Donald C Fry

Donald C Fry

Donald C. Fry has been the president and CEO of the Greater Baltimore Committee (GBC), the central Maryland region's most prominent organization of business and civic leaders, since November 2002.

Under Don’s leadership, the GBC is recognized as a knowledgeable and highly credible business voice in the Baltimore region, Annapolis and Washington, D.C. on policy issues and competitive challenges facing Maryland. Its mission is to apply private-sector leadership to strengthening the business climate and quality of life in the region and state.

Fry served as GBC executive vice president from 1999 to 2002. From 1980 to 1999 Fry was engaged in a private law practice in Harford County. During this time he also served in the Maryland General Assembly. He is one of only a handful of legislators to have served on each of the major budget committees of the General Assembly.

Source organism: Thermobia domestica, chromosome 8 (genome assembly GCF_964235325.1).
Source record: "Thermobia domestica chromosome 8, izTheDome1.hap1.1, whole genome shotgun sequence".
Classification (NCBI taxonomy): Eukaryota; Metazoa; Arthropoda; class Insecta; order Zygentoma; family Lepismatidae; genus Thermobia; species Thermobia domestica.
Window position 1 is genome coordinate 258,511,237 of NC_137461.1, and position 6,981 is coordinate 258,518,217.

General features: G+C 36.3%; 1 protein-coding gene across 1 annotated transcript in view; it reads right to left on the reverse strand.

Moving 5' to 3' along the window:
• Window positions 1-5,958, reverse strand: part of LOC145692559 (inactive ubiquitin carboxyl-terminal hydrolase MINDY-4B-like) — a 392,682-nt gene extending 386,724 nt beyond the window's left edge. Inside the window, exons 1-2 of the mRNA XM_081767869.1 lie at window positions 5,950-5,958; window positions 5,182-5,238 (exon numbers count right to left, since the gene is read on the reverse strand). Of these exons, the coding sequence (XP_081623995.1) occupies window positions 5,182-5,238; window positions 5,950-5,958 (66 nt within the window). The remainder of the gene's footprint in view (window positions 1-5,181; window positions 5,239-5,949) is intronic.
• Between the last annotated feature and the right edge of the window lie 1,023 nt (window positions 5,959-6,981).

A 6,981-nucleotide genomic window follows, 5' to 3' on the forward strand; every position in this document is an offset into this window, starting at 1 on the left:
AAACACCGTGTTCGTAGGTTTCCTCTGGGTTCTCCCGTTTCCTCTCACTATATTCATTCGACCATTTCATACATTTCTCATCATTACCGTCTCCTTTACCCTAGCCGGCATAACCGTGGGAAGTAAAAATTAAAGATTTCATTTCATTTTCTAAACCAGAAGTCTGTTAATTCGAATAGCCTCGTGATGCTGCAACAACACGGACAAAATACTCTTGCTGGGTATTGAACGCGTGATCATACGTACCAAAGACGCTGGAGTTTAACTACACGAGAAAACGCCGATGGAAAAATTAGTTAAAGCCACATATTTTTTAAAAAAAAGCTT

Serving in the Senate of Maryland from 1997 to 1998, Fry was a member of the Budget and Taxation Committee. As a member of the House of Delegates from 1991 to 1997 Fry served on the Ways and Means Committee and on the Appropriations Committee.

Fry is a 1979 graduate of the University of Baltimore School of Law. He earned a B.S. in political science from Frostburg State College.

Donald C. Fry: Governor Hogan Makes Good Call to Chart Streamlining of Government

Governor Larry Hogan’s recent decision to establish a new commission in the executive branch to update, reorganize and streamline state government bureaucracy was a very good call indeed. The governor should be applauded for recognizing the importance of taking a hard look at the government’s existing structure and operations, and exploring possible ways to improve efficiency and customer service. Governor Hogan was swept into office on a tide of voters who agreed with his calls for change. Primarily, those calls were focused on getting a handle on the size and cost of state government. Laudably, he is now making good on his promise to move the needle here. As a report by the Regulatory Reform Commission created by Governor Hogan notes, Maryland state government is “convoluted and lacks continuity.” There are 20 executive branch cabinet departments, 70 independent agencies and 550 commissions and boards. Full and part-time state employees numbered more... Continue reading